Doctor Who: Peter Capaldi revealed as the new Doctor

The name revealed on a special BBC1 announcement programme.

After a frankly bizarre "announcement" programme hosted by Zoe Ball on BBC1, the identity of the actor who will replace Matt Smith as the Doctor has been revealed as Peter Capaldi. (For a glimpse of how ridiculous the show was - at one point they randomly interviewed Bruno Tonioli off Strictly - check out Stuart Heritage's Guardian live blog.)

Capaldi revealed to Ball that he is a lifelong fan of the show - he even wrote to the Radio Times to request more coverage of the show when he was 15 years old. Perhaps most famous for his performance as the steely, sweary spin-doctor Malcolm Tucker in The Thick of It, Capaldi has actually already appeared on Doctor Who during David Tennant's stint as the Doctor playing a Roman marble merchant called Caecilius in the 2008 episode "The Fires of Pompeii" (incidentally also Karen Gillan's first appearance on the show as a soothsayer - she was later cast as companion Amy). He was also in the Torchwood: Children of Earth series as government minister John Frobisher.

In an interview during the annoucement show, outgoing Doctor Matt Smith explained that Capaldi came up to him on the street after his first episode had aired, and gave him some much-need reassurance that his performance was good.

Now read Alwyn W Turner's essay "Sergeant Pepper Pots" about the cultural significance of the Daleks.

Peter Capaldi has been unveiled as the new Doctor. Photo: Rankin

Caroline Crampton is web editor of the New Statesman.

GETTY
Show Hide image

Hillary and the Viking: dramatising life with the Clintons

August radio should be like a corkboard, with a few gems pinned here and there. Heck, Don’t Vote for Him is one.

Now is the season of repeats and stand-in presenters. Nobody minds. August radio ought to be like a corkboard – things seemingly long pinned and faded (an Angela Lansbury doc on Radio 2; an adaptation of Charlotte Brontë’s The Professor on Radio 4 Extra) and then the occasional bright fragment. Like Martha Argerich playing Liszt’s Piano Concerto No 1 at the Albert Hall (Prom 43, 17 August).

But on Radio 4, two new things really stand out. An edition of In the Criminologist’s Chair (16 August, 4pm) in which the former bank robber (and diagnosed psychopath) Noel “Razor” Smith recalls, among other memorable moments, sitting inside a getaway car watching one of his fellows “kissing his bullets” before loading. And three new dramas imagining key episodes in the Clintons’ personal and political lives.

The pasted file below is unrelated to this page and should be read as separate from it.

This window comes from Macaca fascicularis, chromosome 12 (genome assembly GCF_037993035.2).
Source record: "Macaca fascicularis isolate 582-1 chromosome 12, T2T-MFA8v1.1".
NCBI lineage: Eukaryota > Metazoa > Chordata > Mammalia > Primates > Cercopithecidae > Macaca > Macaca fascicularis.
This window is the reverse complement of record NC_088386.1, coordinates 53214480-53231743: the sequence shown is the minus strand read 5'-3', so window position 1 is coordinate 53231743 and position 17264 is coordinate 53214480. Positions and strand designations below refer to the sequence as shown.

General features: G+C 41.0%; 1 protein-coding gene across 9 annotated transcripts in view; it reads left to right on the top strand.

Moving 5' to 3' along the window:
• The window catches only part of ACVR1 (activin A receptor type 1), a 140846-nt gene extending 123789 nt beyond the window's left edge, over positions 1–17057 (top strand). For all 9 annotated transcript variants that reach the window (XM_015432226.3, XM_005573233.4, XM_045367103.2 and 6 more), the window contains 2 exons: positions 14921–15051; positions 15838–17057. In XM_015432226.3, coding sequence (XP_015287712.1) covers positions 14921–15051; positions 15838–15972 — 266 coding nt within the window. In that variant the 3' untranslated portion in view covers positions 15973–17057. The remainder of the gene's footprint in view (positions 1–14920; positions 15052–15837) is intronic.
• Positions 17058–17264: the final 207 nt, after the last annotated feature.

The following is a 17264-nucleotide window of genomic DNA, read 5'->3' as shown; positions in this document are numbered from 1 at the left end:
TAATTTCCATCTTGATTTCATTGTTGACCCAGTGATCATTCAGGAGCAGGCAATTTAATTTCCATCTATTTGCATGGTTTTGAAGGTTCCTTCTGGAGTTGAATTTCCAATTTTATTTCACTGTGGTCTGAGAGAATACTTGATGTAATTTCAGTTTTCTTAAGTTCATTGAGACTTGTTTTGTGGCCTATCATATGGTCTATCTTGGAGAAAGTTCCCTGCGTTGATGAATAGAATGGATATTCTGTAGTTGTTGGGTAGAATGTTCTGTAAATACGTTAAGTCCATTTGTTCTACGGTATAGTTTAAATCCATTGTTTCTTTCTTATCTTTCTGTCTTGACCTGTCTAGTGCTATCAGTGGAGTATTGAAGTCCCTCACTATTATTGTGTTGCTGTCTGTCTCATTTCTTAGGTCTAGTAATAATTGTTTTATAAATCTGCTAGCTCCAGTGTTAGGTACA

In the first (Heck, Don’t Vote for Him, 6 August, 2.30pm), Hillary battles with all the “long-rumoured allegations of marital infidelity” during the 1992 Democratic primaries. Fenella Woolgar’s (brilliant, unburlesqued) Hillary sounds like a woman very often wearing a fantastically unhappy grin, watching her own political ambitions slip through her fingers. “I deserve something,” she appeals to her husband, insisting on the position of attorney general should he make it to the top – but “the Viking” (his nickname at college, due to his great head of hair) is off, gladhanding the room. You can hear Woolgar’s silent flinch, and picture Hillary’s face as it has been these past, disquieting months, very clearly.

I once saw Bill Clinton speak at a community college in New Jersey during the 2008 Obama campaign. Although disposed not to like him, I found his wattage, without question, staggering. Sweeping through the doors of the canteen, he amusedly removed the microphone from the hands of the MC (a local baseball star), switched it off, and projected for 25 fluent minutes (no notes). Before leaving he turned and considered the smallest member of the audience – a cross-legged child clutching a picture book of presidents. In one gesture, Clinton flipped it out of the boy’s hands, signed the cover – a picture of Lincoln – and was gone.

Antonia Quirke is an author and journalist. She is a presenter on The Film Programme and Pick of the Week (Radio 4) and Film 2015 and The One Show (BBC 1). She writes a column on radio for the New Statesman.

This article first appeared in the 28 July 2016 issue of the New Statesman, Summer Double Issue